It’s not mine to solve

I’ve been solving problems my whole life. Solving problems is hard and can be emotionally draining.  The best self-care comes from managing boundaries well in this challenging situation. The toughest lesson to learn is when not to start and when to stop. I need to draw a line when it’s not my problem to solve.

An Excess of Accountability

Accountability is a great thing. Concern, compassion and a willingness to act are strengths on which you can build a career. Practiced regularly, these become deeply engrained habits and a foundation for your reputation. Not many people instinctively run towards a problem offering help.

However, a strength overdone can be a weakness. An excess of accountability can lead to disempowerment and dependency of others. Without care, a passion for solving problems can become an expectation that you will catch all the falling knives while others watch on from safety and supply commentary. Concern and compassion overdone can become condescending and unhelpful interference. A fine tuned awareness of problems can be seen as negative or unnecessarily alarmist, if others don’t agree. People learn by solving their own problems. Solving them all too quickly can impeded learning and cause recurrence of issues.

Navigating Boundaries

Navigating these boundaries requires us to ask ourselves a series of questions as we work on problems. Remembering to ask these questions in a situation of urgency or crisis is even more important. Lack of clarity doesn’t help anyone when an issue is urgent.

Here are the questions that I have learned to ask myself & others:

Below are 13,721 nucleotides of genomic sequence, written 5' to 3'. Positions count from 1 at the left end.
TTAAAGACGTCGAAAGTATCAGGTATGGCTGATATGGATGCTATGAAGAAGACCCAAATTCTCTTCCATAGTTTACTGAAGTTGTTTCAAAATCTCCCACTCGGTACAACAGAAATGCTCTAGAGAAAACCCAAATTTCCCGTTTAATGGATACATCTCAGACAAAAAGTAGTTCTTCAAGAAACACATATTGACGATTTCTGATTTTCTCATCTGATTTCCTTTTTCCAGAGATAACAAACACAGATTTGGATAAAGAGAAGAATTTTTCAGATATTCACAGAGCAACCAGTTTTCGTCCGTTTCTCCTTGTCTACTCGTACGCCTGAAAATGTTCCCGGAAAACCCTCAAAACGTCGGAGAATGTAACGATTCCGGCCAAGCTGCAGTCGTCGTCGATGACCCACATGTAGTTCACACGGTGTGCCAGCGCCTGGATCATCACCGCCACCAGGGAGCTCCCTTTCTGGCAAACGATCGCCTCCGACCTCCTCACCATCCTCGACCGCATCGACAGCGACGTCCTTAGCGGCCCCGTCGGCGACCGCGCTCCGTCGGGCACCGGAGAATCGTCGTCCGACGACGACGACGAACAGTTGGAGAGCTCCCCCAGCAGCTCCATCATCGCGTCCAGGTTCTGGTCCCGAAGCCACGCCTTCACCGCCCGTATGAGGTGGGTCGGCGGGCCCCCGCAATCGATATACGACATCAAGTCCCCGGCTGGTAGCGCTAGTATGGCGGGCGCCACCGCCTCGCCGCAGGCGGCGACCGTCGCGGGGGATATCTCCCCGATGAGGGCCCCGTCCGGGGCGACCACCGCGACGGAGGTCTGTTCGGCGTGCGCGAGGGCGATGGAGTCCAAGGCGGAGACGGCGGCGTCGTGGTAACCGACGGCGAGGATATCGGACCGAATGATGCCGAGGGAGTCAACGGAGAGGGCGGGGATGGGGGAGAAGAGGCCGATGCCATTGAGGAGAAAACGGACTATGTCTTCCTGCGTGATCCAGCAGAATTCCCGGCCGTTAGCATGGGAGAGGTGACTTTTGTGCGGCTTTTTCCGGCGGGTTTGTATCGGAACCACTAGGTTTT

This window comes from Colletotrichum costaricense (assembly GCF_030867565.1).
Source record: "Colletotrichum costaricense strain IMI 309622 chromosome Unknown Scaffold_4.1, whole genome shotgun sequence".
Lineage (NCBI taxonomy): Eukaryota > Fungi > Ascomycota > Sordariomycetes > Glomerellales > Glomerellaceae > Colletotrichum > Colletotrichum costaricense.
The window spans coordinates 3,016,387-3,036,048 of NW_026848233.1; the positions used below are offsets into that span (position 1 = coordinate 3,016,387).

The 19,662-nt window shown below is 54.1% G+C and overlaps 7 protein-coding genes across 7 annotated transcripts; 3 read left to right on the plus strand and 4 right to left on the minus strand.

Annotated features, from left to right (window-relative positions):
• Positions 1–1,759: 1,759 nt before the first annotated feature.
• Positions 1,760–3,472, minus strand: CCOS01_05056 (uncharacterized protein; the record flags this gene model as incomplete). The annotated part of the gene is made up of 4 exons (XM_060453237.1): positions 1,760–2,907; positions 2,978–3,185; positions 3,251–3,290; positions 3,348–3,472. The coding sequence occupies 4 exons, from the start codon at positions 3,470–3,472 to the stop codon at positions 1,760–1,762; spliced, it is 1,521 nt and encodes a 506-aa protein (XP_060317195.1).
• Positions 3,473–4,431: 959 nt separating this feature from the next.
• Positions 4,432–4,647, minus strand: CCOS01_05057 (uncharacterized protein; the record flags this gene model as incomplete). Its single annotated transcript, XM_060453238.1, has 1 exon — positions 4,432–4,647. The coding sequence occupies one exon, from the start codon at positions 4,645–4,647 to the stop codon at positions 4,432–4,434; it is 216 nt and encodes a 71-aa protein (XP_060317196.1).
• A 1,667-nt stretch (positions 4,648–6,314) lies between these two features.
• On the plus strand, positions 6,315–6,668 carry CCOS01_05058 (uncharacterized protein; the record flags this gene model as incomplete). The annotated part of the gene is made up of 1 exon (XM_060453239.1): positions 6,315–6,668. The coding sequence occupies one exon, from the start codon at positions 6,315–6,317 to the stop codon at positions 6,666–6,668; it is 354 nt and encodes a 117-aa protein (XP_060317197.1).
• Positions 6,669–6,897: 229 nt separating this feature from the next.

• Whose problem is it? The best person to solve an issue is usually the person who has most to gain or the most invested in the issue. Clarifying who owns a problem and ensuring it is escalated to that person is often all that is required. I don’t need to own resolution of every issue and I need to recognise I may not agree with every way that problems are solved.
  • Do others see the issue? If I am the only person who sees the issue, my job is to draw it to the attention of someone who is best placed to own it. I don’t need to solve it. I just need to see if allocated to someone who can consider how big an issue it is.
  • Do others agree it is a problem? If I see an issue but others don’t see a problem, I need to resolve that conflict. I may need to gather some evidence to support my position. I don’t need to solve the issue to resolve the conflict. In fact, it is preferable that I don’t because I likely do not understand why it isn’t an issue.
  • What help does the problem owner need? Ask the person whose problem it is what help they need. Listen to their answer. If they don’t need help, don’t insist. They are an adult and able to make their own choices.
  • What help am I best placed to provide? Enthusiastic amateurs are great but they are rarely helpful in solving problems. Ensure that you are providing help from a strength. If it is not your strength, suggest someone who can do better.
  • When am I done? Problems have a habit of growing into challenges, quests and life long pursuits. Being clear on what is done for you and for the problem is important. Stop working on the problem when you are done.
  • How did I do? When you contribute to solving a problem, it can feel like success is all that matters. If we don’t take care, we can undervalue our contributions, particularly when the problem is large and complex. Judge your performance on what you contributed against the needs, not the problem as a whole.

What questions do you ask to ensure that you are adding value to solving problems? How do you look after yourself in the rough and tumble of challenges?

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